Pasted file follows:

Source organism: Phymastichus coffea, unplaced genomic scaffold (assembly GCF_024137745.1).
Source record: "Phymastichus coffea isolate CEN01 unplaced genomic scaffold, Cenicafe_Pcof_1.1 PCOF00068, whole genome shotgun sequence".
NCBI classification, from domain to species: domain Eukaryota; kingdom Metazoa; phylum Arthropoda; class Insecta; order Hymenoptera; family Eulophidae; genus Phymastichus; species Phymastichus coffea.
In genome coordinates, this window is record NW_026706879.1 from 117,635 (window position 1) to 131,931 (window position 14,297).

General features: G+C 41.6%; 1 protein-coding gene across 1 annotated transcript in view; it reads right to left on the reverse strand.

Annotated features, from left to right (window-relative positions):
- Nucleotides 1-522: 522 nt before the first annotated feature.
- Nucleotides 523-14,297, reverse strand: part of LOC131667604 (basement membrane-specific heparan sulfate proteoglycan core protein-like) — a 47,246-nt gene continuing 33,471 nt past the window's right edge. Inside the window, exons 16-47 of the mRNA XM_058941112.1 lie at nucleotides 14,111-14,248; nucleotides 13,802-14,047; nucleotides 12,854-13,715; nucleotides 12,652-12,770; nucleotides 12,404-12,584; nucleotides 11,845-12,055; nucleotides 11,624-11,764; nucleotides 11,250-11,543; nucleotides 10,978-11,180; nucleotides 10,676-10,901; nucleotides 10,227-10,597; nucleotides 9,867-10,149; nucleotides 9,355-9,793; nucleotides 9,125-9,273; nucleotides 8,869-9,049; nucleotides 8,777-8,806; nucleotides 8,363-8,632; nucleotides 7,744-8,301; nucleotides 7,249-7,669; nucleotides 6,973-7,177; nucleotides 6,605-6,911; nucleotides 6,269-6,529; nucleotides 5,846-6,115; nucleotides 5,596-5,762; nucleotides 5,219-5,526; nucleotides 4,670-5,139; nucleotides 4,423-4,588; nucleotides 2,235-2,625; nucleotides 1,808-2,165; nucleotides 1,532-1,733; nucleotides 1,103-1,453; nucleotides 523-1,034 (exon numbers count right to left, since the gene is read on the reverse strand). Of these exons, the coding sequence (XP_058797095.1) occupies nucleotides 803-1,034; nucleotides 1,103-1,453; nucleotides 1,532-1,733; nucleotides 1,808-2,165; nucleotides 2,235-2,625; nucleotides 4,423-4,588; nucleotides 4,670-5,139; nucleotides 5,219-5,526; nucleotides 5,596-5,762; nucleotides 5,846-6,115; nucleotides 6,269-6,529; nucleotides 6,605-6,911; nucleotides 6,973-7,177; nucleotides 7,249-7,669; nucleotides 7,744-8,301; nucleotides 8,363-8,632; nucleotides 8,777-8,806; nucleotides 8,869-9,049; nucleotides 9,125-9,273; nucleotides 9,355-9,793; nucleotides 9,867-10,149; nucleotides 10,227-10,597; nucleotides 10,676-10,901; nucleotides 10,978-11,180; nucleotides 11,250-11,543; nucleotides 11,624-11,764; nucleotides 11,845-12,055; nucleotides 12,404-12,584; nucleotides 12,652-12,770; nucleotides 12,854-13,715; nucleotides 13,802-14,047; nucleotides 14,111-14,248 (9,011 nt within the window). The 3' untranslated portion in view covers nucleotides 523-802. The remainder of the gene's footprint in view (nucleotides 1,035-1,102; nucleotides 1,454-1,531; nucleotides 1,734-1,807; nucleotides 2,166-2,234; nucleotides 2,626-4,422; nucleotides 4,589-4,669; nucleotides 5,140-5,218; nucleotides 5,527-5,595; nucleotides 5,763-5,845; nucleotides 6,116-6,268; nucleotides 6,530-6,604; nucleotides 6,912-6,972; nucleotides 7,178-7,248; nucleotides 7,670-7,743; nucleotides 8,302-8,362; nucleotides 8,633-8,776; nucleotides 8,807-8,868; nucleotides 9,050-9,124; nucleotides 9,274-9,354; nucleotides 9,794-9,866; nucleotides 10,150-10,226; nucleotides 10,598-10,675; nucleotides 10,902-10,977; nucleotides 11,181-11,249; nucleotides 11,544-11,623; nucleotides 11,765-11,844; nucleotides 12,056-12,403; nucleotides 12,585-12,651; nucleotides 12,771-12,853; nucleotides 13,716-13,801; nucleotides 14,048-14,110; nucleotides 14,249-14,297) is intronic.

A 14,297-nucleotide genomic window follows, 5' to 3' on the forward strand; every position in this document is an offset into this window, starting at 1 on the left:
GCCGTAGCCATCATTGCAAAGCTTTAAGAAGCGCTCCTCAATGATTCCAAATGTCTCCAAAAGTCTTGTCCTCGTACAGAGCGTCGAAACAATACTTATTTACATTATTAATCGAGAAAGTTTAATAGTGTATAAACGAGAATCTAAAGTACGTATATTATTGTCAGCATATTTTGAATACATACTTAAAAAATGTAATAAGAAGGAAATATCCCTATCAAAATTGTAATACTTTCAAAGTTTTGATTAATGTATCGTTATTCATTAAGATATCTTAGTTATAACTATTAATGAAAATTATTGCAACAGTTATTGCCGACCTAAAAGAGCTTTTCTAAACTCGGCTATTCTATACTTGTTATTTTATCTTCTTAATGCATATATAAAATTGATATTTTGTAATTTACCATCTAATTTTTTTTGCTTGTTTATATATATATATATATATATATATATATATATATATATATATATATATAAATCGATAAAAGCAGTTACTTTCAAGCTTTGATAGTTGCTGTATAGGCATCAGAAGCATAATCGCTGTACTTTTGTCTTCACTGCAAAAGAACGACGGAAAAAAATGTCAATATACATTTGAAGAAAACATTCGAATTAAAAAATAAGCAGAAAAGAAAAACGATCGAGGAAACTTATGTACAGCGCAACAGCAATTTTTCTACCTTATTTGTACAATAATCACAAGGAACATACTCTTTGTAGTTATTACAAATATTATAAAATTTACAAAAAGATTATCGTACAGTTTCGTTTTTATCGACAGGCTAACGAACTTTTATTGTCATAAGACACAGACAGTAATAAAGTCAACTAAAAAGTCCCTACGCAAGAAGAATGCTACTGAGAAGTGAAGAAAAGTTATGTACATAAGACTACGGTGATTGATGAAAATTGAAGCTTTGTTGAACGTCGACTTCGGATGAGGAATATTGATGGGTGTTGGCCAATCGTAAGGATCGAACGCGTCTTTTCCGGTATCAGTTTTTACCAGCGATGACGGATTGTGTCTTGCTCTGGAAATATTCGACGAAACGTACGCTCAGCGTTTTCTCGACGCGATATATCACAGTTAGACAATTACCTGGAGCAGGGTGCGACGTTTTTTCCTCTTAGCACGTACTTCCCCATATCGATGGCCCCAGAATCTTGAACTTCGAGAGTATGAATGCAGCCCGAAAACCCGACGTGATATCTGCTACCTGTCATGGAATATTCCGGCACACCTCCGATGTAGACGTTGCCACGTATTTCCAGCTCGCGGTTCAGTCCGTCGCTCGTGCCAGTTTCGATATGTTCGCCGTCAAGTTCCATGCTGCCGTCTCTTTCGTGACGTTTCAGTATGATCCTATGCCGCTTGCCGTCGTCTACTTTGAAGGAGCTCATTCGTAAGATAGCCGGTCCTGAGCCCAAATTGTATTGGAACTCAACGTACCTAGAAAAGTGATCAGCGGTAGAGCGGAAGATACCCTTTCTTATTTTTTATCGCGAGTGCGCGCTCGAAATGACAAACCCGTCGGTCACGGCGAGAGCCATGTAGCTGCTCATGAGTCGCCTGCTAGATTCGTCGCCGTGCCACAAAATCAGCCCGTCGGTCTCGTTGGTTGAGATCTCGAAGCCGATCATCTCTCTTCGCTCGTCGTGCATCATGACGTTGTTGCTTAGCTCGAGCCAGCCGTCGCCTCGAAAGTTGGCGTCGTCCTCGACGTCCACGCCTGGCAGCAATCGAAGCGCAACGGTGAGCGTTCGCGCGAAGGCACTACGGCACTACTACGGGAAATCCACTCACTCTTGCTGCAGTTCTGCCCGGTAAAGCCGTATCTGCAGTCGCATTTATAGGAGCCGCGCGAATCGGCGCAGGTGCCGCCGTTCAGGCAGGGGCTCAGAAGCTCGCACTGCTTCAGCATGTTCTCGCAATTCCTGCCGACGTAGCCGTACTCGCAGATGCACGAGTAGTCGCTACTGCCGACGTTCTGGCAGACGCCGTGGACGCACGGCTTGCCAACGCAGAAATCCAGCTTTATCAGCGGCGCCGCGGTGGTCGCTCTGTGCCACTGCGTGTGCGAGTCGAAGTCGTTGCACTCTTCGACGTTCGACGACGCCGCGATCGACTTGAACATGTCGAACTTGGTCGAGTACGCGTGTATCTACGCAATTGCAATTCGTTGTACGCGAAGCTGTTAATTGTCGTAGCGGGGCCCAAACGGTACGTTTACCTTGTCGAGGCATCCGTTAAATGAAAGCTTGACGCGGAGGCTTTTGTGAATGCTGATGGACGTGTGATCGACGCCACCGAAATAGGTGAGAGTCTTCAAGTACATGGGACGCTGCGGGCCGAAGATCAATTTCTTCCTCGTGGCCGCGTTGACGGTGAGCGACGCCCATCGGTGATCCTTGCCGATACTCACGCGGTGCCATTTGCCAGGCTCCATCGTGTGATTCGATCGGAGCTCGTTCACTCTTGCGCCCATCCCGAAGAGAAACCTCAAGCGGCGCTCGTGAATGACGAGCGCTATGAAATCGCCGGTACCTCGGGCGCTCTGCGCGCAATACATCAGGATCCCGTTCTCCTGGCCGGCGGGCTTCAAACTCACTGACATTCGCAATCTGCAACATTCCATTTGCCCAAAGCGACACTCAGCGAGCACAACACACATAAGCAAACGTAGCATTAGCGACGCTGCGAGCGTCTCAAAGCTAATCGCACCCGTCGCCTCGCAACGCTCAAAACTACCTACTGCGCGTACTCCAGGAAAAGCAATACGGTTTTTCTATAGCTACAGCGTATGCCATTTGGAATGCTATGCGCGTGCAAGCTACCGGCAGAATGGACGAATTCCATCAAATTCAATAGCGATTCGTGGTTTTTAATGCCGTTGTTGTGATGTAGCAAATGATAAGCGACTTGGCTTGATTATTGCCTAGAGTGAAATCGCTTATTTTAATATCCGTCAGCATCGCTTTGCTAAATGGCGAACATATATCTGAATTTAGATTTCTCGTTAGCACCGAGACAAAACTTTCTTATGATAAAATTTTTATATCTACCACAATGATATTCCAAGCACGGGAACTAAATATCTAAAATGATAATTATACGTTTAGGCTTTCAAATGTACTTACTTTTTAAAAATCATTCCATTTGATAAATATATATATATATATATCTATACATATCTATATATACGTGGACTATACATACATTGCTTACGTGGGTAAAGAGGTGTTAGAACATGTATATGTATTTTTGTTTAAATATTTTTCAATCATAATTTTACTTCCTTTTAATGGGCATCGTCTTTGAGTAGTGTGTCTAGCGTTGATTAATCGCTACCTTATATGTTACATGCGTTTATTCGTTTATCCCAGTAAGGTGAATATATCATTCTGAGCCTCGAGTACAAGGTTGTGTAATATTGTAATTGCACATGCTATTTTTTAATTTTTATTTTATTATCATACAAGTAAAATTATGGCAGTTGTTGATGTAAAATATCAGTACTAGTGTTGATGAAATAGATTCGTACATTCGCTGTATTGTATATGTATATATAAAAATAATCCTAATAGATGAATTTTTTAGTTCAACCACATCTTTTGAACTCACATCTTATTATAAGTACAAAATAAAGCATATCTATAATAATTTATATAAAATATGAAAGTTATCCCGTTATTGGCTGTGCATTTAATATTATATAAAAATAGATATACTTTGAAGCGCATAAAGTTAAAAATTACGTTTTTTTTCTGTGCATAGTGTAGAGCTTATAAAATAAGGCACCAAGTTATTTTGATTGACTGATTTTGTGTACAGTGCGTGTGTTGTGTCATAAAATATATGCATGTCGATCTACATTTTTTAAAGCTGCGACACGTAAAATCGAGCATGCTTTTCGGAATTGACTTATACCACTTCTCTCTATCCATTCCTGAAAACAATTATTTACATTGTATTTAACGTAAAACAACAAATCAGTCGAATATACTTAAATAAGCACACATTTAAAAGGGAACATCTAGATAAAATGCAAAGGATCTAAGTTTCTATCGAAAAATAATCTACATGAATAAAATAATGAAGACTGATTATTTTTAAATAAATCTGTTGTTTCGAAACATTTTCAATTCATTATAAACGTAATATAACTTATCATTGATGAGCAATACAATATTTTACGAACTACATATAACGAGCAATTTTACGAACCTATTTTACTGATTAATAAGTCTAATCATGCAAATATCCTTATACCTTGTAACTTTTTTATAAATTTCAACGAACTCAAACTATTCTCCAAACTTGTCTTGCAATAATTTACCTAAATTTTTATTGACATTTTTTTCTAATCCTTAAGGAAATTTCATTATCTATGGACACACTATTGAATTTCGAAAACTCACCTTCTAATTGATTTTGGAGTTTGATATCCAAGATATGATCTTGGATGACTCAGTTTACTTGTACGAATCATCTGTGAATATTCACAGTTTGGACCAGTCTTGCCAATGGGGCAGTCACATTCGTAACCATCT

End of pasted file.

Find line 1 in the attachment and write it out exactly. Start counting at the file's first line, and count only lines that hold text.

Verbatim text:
Source organism: Phymastichus coffea, unplaced genomic scaffold (assembly GCF_024137745.1).